Bruxism is when a person grinds or clenches their teeth but is unaware they are doing it. It usually happens during sleep. If left untreated, it can lead to teeth and jaw problems.
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The exact cause is not known. Many things may play a role, such as:
- Stress and anxiety
- Poor alignment of the teeth or jaws
This problem is more common in children and young adults. Other things that may raise the risk are:
- Having a lot of stress and anxiety
- Taking certain medicines, such as antidepressants
- Smoking tobacco
- Drinking items that have caffeine
- Abuse of drugs or alcohol
- Mental health problems, such as post-traumatic stress disorder
- Having other family members with bruxism
- Having certain health problems, such as Parkinson disease
Problems may be:
- Grinding teeth during sleep
- Teeth that are sensitive to heat, cold, or brushing
- Teeth that are worn down, flattened, fractured, or chipped
- Sore teeth
- Swollen gums
- Damage to the inside of the cheek—from biting or chewing
- Tense facial or jaw muscles
- Headache, especially when waking in the morning
The doctor will ask about symptoms and past health. An exam of the teeth and jaw will be done. This is often enough to make the diagnosis.
This problem may go away on its own in some people, especially children and young adults. In others, the goal is to manage symptoms and prevent damage. Options are:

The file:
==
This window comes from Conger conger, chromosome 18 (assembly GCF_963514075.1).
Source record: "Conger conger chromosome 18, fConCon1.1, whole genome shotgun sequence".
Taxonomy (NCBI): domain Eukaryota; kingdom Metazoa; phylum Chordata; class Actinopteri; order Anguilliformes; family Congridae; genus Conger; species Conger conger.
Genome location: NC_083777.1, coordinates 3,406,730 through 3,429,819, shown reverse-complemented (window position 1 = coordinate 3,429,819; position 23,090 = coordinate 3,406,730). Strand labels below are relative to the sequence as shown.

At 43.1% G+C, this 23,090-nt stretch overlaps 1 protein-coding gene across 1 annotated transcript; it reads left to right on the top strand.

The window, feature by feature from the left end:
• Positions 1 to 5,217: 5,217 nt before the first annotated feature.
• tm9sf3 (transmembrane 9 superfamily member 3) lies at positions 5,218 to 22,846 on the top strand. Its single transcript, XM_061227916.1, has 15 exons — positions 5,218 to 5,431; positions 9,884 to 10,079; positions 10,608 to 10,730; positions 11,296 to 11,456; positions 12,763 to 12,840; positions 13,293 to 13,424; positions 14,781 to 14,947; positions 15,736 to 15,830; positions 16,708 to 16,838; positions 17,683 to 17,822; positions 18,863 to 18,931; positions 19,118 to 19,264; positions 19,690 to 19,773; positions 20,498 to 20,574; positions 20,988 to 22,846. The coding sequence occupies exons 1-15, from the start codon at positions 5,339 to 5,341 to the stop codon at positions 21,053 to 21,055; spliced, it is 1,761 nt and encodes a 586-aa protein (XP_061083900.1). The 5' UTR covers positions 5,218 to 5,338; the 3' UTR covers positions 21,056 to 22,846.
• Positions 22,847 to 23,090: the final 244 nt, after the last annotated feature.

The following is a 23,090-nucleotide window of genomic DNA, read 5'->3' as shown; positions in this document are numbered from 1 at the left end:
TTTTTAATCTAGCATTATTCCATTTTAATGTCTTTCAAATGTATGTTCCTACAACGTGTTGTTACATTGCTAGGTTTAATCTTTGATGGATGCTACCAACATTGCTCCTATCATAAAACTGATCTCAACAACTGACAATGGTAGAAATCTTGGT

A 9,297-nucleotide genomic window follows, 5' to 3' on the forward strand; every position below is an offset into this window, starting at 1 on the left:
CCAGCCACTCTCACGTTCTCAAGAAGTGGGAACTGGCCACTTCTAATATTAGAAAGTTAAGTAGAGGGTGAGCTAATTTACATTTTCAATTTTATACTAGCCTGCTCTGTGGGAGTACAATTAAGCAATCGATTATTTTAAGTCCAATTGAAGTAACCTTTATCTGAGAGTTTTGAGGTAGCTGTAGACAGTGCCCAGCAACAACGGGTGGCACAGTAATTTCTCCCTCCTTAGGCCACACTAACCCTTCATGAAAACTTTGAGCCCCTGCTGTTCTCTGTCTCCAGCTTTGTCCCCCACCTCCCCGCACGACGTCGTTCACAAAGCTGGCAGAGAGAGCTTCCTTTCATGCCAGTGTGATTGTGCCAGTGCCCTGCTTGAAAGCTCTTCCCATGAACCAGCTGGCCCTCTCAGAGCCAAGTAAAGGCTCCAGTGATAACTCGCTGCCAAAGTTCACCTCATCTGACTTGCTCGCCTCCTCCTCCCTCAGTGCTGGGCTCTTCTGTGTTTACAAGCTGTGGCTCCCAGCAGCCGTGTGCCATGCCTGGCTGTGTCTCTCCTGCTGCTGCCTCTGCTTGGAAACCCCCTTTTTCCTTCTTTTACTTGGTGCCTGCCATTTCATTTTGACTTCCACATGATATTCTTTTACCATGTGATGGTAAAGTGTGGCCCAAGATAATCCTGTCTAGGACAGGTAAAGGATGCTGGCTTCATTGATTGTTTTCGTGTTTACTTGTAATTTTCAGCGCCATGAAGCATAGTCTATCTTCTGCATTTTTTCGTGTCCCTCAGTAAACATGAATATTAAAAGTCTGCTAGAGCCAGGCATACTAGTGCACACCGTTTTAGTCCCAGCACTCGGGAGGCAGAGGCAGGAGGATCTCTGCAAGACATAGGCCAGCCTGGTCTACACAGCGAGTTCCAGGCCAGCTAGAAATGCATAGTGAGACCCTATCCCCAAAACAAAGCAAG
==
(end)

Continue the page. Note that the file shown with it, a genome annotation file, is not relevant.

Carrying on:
There are no known methods to prevent this health problem.
- Bruxism (teeth grinding or clenching). Kids Health—Nemours Foundation website. Available at: https://www.kidshealth.org/en/parents/bruxism.html.
- Bruxism:teeth grinding at night. National Sleep Foundation website. Available at: https://www.sleepfoundation.org/bruxism.
- Management of temporomandibular disorders. EBSCO DynaMed website. Available at: https://www.dynamed.com/management/management-of-temporomandibular-disorders.
- Manfredini D, Lobbezoo F. Sleep bruxism and temporomandibular disorders: A scoping review of the literature. J Dent. 2021;111:103711
- Teeth grinding. Mouth Healthy—American Dental Association website. Available at: http://www.mouthhealthy.org/en/az-topics/t/teeth-grinding.
- Daniel A. Ostrovsky, MD
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